It helps them lose excessive calories, which enables them to lose their weight faster.

Similarly, it also lowers the risk of ovarian and breast cancers, heart disease, postpartum depression, type-2 diabetes, and many other health problems.

So, it is said that: ‘the longer they breastfeed, the better they will be protected’.

Hormones like prolactin and oxytocin are released during breastfeeding, which strengthens the bond between mothers and babies.

How is Bottle Feeding or Formula different from Breastfeeding?

  • Formula feeding lacks antibiotics.
  • Bottle feeding can be infectious and unsanitary.
  • It needs extra effort to sanitize and store.
  • Formula feeding can be expensive.
  • Formula milk doesn’t contain everything that a baby requires, while breast milk does.
is formula milk different from breastfeeding

Best Practice or Position for Breastfeeding

There are several positions of breastfeeding in practice.

  1. Cradle hold
  2. Cross-cradle hold
  3. Rugby ball hold
  4. Side-lying position
  5. Laid-back breastfeeding for Cesarean cases
  6. Upright breastfeeding
  7. Dangle feeding

Maternal Contraindication

The maternal contradictions arise if the mother:

  1. Has been infected with HIV or is suspected of having HIV.
  2. Has untreated tuberculosis.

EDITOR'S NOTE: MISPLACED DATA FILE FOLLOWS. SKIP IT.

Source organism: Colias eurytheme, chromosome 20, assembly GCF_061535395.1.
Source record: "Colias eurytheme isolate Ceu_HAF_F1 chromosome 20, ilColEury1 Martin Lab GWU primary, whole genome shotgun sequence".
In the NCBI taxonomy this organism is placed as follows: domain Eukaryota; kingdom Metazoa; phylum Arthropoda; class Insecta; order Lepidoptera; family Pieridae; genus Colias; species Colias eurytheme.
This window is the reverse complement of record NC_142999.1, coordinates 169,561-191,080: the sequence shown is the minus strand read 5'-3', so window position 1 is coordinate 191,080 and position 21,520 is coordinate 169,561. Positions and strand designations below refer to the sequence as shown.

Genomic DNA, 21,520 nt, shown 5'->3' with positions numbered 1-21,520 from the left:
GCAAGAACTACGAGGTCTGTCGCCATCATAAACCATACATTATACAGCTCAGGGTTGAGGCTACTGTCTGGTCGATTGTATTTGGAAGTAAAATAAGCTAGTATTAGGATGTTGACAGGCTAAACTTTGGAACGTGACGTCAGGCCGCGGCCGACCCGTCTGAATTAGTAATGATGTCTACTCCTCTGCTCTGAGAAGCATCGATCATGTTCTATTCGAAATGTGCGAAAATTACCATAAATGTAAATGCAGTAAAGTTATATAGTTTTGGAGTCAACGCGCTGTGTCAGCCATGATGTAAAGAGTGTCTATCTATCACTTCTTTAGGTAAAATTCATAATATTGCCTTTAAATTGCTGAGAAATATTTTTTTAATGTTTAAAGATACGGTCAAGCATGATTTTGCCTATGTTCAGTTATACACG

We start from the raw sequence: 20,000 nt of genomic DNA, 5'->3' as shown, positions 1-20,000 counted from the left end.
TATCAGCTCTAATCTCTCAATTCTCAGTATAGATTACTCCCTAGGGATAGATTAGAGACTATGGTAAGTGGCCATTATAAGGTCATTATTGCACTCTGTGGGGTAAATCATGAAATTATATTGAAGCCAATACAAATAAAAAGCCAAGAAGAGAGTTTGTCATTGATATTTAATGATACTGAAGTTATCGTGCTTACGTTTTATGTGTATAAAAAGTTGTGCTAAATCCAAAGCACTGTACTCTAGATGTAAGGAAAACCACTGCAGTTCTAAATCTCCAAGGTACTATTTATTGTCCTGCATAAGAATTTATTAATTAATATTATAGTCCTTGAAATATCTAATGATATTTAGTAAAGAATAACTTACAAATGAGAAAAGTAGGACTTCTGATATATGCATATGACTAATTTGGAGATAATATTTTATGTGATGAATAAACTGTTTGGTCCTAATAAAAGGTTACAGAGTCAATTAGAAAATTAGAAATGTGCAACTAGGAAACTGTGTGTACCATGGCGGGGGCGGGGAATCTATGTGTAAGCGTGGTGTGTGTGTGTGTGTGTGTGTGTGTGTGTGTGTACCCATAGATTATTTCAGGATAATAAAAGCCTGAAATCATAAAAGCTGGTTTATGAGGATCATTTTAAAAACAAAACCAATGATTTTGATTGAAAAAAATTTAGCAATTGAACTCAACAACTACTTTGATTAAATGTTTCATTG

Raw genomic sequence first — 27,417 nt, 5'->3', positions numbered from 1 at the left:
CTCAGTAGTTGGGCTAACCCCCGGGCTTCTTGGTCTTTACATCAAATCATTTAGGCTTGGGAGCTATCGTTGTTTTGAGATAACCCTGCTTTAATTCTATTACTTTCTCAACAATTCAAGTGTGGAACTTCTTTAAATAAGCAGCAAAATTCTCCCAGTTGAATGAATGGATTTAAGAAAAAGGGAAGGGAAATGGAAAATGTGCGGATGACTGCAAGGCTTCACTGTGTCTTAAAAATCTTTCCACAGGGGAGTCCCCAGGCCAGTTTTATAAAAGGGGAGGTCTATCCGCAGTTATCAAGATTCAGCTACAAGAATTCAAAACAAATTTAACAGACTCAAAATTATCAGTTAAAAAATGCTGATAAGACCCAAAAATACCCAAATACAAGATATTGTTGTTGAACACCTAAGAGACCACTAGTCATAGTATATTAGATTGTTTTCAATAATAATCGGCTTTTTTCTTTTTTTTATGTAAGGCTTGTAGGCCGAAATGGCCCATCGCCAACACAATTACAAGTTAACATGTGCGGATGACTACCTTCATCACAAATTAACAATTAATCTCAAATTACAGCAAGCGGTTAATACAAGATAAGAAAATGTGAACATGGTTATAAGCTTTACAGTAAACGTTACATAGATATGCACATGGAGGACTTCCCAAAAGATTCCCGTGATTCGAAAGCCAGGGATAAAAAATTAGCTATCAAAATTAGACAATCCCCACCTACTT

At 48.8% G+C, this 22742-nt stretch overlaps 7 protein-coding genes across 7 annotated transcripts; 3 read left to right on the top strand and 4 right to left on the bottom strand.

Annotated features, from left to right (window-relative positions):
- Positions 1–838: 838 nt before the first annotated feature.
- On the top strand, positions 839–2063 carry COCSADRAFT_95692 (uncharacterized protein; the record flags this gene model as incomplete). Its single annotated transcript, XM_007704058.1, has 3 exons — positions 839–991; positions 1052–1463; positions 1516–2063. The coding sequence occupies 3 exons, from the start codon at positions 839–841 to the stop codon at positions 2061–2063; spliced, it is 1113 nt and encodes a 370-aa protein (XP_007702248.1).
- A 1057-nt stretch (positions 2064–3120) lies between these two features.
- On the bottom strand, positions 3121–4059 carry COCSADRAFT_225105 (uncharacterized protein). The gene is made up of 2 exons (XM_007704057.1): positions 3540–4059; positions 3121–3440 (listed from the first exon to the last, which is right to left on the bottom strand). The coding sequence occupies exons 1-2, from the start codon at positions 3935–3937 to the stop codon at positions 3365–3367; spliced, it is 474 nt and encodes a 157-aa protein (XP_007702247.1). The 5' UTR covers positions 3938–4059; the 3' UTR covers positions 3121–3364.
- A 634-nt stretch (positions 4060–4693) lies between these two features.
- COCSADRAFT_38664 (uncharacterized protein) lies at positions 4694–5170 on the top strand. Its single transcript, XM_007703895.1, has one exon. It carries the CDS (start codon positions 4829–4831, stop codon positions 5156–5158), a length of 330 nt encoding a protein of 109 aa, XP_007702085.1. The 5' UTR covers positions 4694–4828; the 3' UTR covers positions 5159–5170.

3. Is taking chemotherapy for cancer.
  4. Under any medical treatment or is taking antibiotics.
  5. Has consumed alcohol.
  6. Is taking any illegal drugs.

Breastfeeding Challenges

There are several challenges to breastfeeding, especially among new mothers. Some of these challenges are:

  1. Sore and Painful nipples
  2. Dry and cracked nipples
  3. Breast Infections
  4. Breast Engorgement
  5. Stress and postpartum Depression
  6. Lack of enough ejection of milk

Things Every Breastfeeding Mother Needs to Know

  1. A good latch and proper position determine effective breastfeeding.
  2. Breastfeeding burns 500-600 calories per day.
  3. Some studies have linked breastfeeding with a higher IQ score in later childhood.
  4. The color of breast milk is not always White. It can be yellow, blue, orange, pink, or green, depending on what food you eat. It doesn’t harm your baby.
  5. Your breast size doesn’t determine the amount of milk you produce.
  6. The leakage of milk is normal.

1. Breastfeeding [Internet]. [cited 2023 July 31]. Available from:

2. Breastfeeding. In: Wikipedia [Internet]. 2023 [cited 2023 Jul 31]. Available from:

3. 10 Things You Should Know About Breastfeeding [Internet]. [cited 2023 Jul 31]. Available from:

4. Breastfeeding vs. Formula Feeding (for Parents) - Nemours KidsHealth [Internet]. [cited 2023 Jul 31]. Available from:

5. WebMD. [cited 2023 Jul 31]. Breastfeeding Overview. Available from:

6. Centers for Disease Control and Prevention [Internet]. 2021 [cited 2023 Jul 31]. What to Expect While Breastfeeding. Available from:

7. Medela [Internet]. [cited 2023 Jul 31]. 14 Fascinating Facts About Breastfeeding. Available from: